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Eucalyptus apothalassica

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Inland white mahogany


Eucalyptus | Eucalyptus | Amentum


Eucalyptus apothalassica L.A.S.Johnson & K.D.Hill, Telopea 4: 84 (1990).

T: Queensland: ridge c. 3 km W of homestead 5 km south of Kogan on Tara road, 25 Aug. 1984, K.D.Hill 1245 & L.A.S.Johnson; holo: NSW; iso: BRI, CANB, PERTH.

Tree to 20 m tall. Forming a lignotuber.
Bark rough throughout, grey or grey-brown, fibrous, sometimes prickly to touch, held on trunk in flattish strips rather than typical stringybark.
Juvenile growth (coppice or field seedlings to 50 cm): stem rounded in cross-section; juvenile leaves opposite and sessile for at least 10 pairs then becoming alternate, petiolate, ovate to lanceolate, 6.5–14 cm long, 2–4.2 cm wide, discolorous, slightly glossy, green or blue-green.
Adult leaves alternate, petiole 0.5–2.3 cm long; blade lanceolate to falcate, 5–13(14) cm long, 0.9–2.5(3) cm wide, base oblique or tapering evenly to petiole, margin entire, concolorous, dull or glossy, green, side-veins between ca 40° and 50° to midrib, moderately to densely reticulate, intramarginal vein parallel to and well removed from margin, oil glands island, intersectional or obscure.
Inflorescence axillary unbranched but often clustered towards the ends of branches and may appear to be terminal, peduncles 0.5–2.3 cm long, buds 11 to 15 per umbel, pedicels 0.3–0.4 cm long. Mature buds ovoid to fusiform, 0.5–0.6 cm long, 0.3 cm wide, green to yellow, scar absent, the single operculum shedding at flowering, operculum conical to beaked, stamens irregularly flexed, anthers reniform to cordate, versatile, dorsifixed, dehiscing by confluent slits, style long, locules 3 or 4, the placentae each with 2 vertical ovule rows. Flowers white.
Fruit pedicellate (pedicels 0.2–0.5 cm long), truncate-globose to hemispherical or barrel-shaped, (0.3)0.4–0.6 cm long, 0.4–0.6(0.7) cm wide, disc descending vertically or concealed, valves 3 or 4, usually near rim level, rarely either exserted slightly or fully enclosed.
Seeds brown, 1–2.5 mm long, pyramidal or obliquely pyramidal, dorsal surface smooth, hilum terminal.

Cultivated seedlings (measured at ca node 10): cotyledons reniform; stems rounded in cross-section; leaves opposite and sessile for ca 9 or 10 nodes, ovate to lanceolate, 9–15 cm long, (1.5)3–4.5 cm wide, base amplexicaul to rounded, discolorous, green, becoming slightly glossy.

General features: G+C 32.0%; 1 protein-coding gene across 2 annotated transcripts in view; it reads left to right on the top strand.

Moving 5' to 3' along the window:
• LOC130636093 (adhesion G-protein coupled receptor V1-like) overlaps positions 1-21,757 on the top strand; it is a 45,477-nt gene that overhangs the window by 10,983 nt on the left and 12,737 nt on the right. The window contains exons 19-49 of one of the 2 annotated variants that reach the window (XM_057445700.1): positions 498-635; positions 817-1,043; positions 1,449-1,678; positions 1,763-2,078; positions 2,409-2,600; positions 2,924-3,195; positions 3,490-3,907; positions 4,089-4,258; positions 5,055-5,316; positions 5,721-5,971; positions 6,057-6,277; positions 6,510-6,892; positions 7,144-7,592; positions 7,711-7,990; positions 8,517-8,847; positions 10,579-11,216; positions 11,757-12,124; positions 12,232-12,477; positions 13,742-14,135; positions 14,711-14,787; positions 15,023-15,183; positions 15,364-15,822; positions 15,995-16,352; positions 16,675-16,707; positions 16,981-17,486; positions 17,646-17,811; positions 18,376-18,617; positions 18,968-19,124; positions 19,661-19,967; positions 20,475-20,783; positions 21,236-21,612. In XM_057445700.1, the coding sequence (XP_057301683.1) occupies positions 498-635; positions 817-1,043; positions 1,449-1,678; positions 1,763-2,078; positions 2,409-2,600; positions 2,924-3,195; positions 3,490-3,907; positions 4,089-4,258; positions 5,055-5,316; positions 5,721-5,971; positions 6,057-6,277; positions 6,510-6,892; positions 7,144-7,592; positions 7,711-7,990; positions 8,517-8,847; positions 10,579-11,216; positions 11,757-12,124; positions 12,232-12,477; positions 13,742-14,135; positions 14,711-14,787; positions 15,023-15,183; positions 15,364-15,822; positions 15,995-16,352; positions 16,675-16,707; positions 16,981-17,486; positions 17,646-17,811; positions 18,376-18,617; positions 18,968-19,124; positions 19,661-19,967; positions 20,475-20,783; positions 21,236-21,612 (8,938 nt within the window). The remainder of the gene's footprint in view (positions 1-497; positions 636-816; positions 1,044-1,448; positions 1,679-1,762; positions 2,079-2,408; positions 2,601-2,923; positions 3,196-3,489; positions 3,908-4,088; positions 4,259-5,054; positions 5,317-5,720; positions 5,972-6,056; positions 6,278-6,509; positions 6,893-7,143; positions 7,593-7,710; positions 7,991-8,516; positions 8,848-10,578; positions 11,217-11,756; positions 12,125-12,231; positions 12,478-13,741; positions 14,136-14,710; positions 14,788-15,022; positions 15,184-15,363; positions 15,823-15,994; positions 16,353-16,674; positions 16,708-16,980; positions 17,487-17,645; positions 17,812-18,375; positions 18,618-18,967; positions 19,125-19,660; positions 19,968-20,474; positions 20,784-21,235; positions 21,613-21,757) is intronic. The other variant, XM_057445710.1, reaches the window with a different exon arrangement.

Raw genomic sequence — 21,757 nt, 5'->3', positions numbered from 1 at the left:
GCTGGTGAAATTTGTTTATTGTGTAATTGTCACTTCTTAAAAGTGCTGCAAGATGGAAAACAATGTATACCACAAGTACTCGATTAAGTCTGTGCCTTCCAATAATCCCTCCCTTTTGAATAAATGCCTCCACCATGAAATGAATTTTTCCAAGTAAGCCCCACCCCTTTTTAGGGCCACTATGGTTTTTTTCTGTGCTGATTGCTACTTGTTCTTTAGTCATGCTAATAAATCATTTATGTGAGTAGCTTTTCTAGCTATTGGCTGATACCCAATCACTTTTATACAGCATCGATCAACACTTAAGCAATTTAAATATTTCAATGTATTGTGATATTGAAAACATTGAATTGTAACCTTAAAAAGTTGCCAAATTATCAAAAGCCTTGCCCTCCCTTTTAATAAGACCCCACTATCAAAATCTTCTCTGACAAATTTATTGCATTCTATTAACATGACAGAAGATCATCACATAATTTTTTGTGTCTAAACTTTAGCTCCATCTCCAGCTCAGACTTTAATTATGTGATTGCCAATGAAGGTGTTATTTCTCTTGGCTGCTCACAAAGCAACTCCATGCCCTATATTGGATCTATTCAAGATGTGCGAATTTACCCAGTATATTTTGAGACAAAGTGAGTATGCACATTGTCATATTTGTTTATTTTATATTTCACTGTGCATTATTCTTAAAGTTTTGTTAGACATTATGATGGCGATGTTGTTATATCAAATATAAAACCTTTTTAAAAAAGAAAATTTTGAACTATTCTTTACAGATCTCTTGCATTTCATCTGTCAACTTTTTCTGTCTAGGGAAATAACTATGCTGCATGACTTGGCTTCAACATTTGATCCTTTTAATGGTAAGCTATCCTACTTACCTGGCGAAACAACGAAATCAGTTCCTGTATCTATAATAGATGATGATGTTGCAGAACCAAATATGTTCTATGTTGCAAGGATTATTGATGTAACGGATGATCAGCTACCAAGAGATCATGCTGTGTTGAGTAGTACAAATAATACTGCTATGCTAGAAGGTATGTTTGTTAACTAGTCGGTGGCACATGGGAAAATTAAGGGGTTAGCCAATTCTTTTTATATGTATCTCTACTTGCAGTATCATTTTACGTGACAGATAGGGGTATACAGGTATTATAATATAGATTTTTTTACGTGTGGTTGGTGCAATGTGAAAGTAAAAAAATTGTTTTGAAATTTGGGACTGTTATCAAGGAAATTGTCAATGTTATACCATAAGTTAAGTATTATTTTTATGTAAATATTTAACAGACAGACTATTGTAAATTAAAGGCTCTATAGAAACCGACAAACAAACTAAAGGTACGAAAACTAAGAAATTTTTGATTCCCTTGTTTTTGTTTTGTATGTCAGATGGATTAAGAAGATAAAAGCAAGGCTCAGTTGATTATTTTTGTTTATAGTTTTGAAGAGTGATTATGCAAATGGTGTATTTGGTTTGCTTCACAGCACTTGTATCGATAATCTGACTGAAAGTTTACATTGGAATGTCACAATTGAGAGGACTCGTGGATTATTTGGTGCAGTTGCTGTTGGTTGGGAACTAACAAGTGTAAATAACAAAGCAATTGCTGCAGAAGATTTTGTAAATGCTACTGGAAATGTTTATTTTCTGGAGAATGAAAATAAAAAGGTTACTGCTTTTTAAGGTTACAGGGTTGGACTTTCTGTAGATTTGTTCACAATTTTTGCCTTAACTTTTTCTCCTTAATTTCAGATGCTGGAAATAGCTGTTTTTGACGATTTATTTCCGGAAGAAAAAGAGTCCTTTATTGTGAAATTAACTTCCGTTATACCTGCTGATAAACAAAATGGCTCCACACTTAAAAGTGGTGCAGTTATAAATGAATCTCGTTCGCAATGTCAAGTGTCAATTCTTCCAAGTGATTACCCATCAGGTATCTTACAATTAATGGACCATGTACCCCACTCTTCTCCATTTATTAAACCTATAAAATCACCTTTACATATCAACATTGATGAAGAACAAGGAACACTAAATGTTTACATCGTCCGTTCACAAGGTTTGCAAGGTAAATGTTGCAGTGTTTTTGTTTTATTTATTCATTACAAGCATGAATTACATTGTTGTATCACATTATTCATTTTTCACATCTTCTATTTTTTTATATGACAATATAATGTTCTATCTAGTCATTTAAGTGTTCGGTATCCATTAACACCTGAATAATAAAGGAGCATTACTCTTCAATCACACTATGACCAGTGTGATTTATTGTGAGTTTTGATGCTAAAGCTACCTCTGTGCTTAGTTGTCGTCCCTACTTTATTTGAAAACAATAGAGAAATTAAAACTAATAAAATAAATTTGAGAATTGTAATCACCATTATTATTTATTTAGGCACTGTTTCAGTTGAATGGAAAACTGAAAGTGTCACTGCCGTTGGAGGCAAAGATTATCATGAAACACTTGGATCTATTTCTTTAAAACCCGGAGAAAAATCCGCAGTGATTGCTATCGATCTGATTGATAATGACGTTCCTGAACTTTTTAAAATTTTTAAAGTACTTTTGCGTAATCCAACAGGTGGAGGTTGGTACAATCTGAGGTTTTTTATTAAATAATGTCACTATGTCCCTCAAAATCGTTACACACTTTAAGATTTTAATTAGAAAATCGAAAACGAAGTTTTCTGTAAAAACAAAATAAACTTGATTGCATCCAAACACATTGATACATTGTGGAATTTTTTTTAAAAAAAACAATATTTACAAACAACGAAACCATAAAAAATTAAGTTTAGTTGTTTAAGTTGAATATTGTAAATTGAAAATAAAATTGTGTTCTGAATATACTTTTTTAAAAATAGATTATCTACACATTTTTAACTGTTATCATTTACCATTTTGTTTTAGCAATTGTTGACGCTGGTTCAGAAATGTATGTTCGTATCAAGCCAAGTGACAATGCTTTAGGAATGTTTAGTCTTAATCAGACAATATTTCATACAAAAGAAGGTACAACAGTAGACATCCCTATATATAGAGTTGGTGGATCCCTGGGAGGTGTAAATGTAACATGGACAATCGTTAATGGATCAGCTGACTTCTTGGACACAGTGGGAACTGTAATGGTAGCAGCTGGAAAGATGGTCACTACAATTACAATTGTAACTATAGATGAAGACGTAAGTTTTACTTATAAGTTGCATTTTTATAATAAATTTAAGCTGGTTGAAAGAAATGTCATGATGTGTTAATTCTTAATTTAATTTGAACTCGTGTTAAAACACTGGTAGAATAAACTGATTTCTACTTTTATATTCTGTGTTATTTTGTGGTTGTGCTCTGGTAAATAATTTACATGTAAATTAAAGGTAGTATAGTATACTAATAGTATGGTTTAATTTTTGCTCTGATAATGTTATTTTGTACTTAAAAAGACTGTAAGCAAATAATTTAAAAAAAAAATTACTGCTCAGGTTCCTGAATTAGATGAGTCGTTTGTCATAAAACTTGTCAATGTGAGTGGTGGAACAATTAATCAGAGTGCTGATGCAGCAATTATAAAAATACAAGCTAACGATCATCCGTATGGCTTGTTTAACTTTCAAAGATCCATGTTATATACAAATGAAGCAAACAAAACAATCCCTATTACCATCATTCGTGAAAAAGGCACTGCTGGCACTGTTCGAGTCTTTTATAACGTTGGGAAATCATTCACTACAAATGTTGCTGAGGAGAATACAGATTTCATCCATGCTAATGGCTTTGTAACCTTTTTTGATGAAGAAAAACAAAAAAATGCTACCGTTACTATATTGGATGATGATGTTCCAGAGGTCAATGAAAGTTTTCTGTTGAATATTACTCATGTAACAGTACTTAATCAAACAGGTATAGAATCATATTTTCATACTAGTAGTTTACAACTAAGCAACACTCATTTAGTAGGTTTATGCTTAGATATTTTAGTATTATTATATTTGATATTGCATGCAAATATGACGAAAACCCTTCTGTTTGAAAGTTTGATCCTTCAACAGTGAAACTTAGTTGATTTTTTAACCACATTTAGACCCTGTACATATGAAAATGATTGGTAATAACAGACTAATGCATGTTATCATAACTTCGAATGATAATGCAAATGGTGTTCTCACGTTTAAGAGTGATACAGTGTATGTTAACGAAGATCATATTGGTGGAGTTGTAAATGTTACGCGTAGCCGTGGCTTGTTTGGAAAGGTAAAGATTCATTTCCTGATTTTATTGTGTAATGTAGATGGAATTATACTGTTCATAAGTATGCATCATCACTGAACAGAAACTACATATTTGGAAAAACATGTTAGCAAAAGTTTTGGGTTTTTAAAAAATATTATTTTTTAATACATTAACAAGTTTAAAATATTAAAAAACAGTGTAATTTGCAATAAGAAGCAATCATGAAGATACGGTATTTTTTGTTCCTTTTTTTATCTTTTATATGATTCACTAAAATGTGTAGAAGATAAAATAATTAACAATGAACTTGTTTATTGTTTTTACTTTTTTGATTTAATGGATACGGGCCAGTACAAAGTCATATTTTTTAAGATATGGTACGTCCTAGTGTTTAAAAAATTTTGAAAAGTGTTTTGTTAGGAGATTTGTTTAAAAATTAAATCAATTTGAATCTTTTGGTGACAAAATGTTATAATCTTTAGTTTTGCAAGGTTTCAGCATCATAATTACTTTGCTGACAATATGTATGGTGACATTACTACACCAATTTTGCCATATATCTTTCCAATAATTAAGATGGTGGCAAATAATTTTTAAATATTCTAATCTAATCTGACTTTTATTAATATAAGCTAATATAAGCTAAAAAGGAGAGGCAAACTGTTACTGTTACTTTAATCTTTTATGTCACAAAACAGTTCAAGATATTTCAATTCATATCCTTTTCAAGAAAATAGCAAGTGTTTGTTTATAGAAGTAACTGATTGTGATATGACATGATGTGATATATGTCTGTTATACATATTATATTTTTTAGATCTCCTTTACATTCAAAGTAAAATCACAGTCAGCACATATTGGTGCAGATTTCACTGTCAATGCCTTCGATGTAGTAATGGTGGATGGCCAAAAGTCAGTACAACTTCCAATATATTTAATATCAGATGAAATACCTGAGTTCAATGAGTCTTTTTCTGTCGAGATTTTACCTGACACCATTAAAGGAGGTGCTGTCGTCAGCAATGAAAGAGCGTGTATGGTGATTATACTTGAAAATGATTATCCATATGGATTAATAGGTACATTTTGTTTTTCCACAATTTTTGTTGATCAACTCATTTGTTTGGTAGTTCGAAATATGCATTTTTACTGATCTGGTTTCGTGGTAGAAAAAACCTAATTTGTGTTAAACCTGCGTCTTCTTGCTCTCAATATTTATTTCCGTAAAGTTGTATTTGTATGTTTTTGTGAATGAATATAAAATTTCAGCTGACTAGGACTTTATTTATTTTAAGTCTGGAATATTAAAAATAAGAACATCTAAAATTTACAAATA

Flowering Time

Flowering has been recorded in October.


A small to medium-sized tree of dry sclerophyll forests and woodlands on sandstone-derived soils from the Yetman area of the North Western Plains of New South Wales extending north to Inglewood, Kogan, Barakula State Forest, Yarraman and the Eidsvold to Cracow area. Eucalyptus apothalassica is completely rough-barked, with a green crown of concolorous leaves with densely reticulate venation, ovoid buds with conical to beaked operculum, small fruit that vary from hemispherical to truncate globose or barrel-shaped and with the disc descending and concealed, and lanceolate juvenile leaves placed in opposite pairs on the stem.

Within its natural range E. apothalassica is only likely to be confused with stringybark species but can always be distinguished by the dense reticulate venation in the adult leaves. (Stringybark species are always sparsely reticulate.) The small fruit, only 0.4–0.7 cm wide with a thin rim and concealed disc, will also separate it from the stringybarks. The bark of all white mahogany species is shorter-fibred, often feels prickly and is more matted compared with that of stringybark species.

To the north and east of the distribution of E. apothalassica are several other species of white mahogany. The widespread E. acmenoides has a more coastal distribution in higher rainfall areas and is distinguished by the consistently strikingly discolorous adult leaves. Similarly the restricted E. helidonica has obviously discolorous adult leaves, and occurs only in the Helidon to Crows Nest area of Queensland. E. carnea has a sub-coastal distribution south from Gympie and has fruit slightly larger (but with some overlap in dimensions) and with a visible disc, and adult leaves that are often bluish green and always dull. E. mediocris occurs to the north and north-west of the distribution of E. apothalassica and differs only in having slightly larger fruit (but with some overlap in dimensions), and perhaps narrower juvenile leaves, but this requires further investigation.


Origin of Name
Eucalyptus apothalassica: Greek apo, away from and thalassicos, of the sea, referring to its distribution in relation to some other white mahogany species which are restricted to more coastal areas.
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